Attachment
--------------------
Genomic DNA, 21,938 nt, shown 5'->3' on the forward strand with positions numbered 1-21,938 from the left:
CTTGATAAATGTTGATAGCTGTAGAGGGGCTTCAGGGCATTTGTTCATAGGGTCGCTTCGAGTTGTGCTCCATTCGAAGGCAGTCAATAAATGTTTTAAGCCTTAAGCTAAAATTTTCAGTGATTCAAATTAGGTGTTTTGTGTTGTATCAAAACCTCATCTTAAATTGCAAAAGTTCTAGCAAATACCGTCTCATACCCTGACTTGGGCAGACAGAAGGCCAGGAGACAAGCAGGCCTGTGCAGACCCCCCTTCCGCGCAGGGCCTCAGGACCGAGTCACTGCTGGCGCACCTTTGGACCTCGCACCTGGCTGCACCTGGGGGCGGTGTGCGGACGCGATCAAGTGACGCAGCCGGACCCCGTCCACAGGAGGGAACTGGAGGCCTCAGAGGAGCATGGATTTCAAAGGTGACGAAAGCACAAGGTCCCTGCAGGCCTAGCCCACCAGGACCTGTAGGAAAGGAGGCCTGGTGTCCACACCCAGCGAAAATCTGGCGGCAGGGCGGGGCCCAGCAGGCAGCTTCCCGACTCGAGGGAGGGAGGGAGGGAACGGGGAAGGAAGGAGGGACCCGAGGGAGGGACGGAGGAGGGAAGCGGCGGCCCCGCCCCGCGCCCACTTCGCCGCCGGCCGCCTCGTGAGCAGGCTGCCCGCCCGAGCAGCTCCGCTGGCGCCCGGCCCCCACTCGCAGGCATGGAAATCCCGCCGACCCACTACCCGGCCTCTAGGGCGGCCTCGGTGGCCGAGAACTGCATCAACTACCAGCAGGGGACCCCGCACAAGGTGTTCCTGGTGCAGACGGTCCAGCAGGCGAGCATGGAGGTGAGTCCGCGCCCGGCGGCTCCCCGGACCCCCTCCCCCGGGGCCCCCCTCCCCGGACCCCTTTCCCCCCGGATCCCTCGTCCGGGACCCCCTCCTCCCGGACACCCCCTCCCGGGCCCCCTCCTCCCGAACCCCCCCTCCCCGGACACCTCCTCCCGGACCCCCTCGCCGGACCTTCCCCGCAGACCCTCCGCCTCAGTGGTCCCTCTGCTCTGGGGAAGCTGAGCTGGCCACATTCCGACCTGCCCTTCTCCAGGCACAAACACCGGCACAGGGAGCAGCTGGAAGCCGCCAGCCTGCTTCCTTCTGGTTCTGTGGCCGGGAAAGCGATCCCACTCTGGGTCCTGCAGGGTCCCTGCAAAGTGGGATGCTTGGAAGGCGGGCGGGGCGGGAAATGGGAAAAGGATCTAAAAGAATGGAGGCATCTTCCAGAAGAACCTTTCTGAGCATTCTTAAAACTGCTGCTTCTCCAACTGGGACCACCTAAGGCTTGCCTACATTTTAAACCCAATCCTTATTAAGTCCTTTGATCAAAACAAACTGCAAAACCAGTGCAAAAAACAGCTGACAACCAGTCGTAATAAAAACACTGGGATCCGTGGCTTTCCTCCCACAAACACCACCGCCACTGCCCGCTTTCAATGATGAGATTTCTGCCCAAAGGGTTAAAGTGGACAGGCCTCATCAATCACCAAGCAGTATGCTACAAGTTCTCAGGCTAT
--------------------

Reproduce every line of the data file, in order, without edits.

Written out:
Genomic DNA, 21,938 nt, shown 5'->3' on the forward strand with positions numbered 1-21,938 from the left:
CTTGATAAATGTTGATAGCTGTAGAGGGGCTTCAGGGCATTTGTTCATAGGGTCGCTTCGAGTTGTGCTCCATTCGAAGGCAGTCAATAAATGTTTTAAGCCTTAAGCTAAAATTTTCAGTGATTCAAATTAGGTGTTTTGTGTTGTATCAAAACCTCATCTTAAATTGCAAAAGTTCTAGCAAATACCGTCTCATACCCTGACTTGGGCAGACAGAAGGCCAGGAGACAAGCAGGCCTGTGCAGACCCCCCTTCCGCGCAGGGCCTCAGGACCGAGTCACTGCTGGCGCACCTTTGGACCTCGCACCTGGCTGCACCTGGGGGCGGTGTGCGGACGCGATCAAGTGACGCAGCCGGACCCCGTCCACAGGAGGGAACTGGAGGCCTCAGAGGAGCATGGATTTCAAAGGTGACGAAAGCACAAGGTCCCTGCAGGCCTAGCCCACCAGGACCTGTAGGAAAGGAGGCCTGGTGTCCACACCCAGCGAAAATCTGGCGGCAGGGCGGGGCCCAGCAGGCAGCTTCCCGACTCGAGGGAGGGAGGGAGGGAACGGGGAAGGAAGGAGGGACCCGAGGGAGGGACGGAGGAGGGAAGCGGCGGCCCCGCCCCGCGCCCACTTCGCCGCCGGCCGCCTCGTGAGCAGGCTGCCCGCCCGAGCAGCTCCGCTGGCGCCCGGCCCCCACTCGCAGGCATGGAAATCCCGCCGACCCACTACCCGGCCTCTAGGGCGGCCTCGGTGGCCGAGAACTGCATCAACTACCAGCAGGGGACCCCGCACAAGGTGTTCCTGGTGCAGACGGTCCAGCAGGCGAGCATGGAGGTGAGTCCGCGCCCGGCGGCTCCCCGGACCCCCTCCCCCGGGGCCCCCCTCCCCGGACCCCTTTCCCCCCGGATCCCTCGTCCGGGACCCCCTCCTCCCGGACACCCCCTCCCGGGCCCCCTCCTCCCGAACCCCCCCTCCCCGGACACCTCCTCCCGGACCCCCTCGCCGGACCTTCCCCGCAGACCCTCCGCCTCAGTGGTCCCTCTGCTCTGGGGAAGCTGAGCTGGCCACATTCCGACCTGCCCTTCTCCAGGCACAAACACCGGCACAGGGAGCAGCTGGAAGCCGCCAGCCTGCTTCCTTCTGGTTCTGTGGCCGGGAAAGCGATCCCACTCTGGGTCCTGCAGGGTCCCTGCAAAGTGGGATGCTTGGAAGGCGGGCGGGGCGGGAAATGGGAAAAGGATCTAAAAGAATGGAGGCATCTTCCAGAAGAACCTTTCTGAGCATTCTTAAAACTGCTGCTTCTCCAACTGGGACCACCTAAGGCTTGCCTACATTTTAAACCCAATCCTTATTAAGTCCTTTGATCAAAACAAACTGCAAAACCAGTGCAAAAAACAGCTGACAACCAGTCGTAATAAAAACACTGGGATCCGTGGCTTTCCTCCCACAAACACCACCGCCACTGCCCGCTTTCAATGATGAGATTTCTGCCCAAAGGGTTAAAGTGGACAGGCCTCATCAATCACCAAGCAGTATGCTACAAGTTCTCAGGCTAT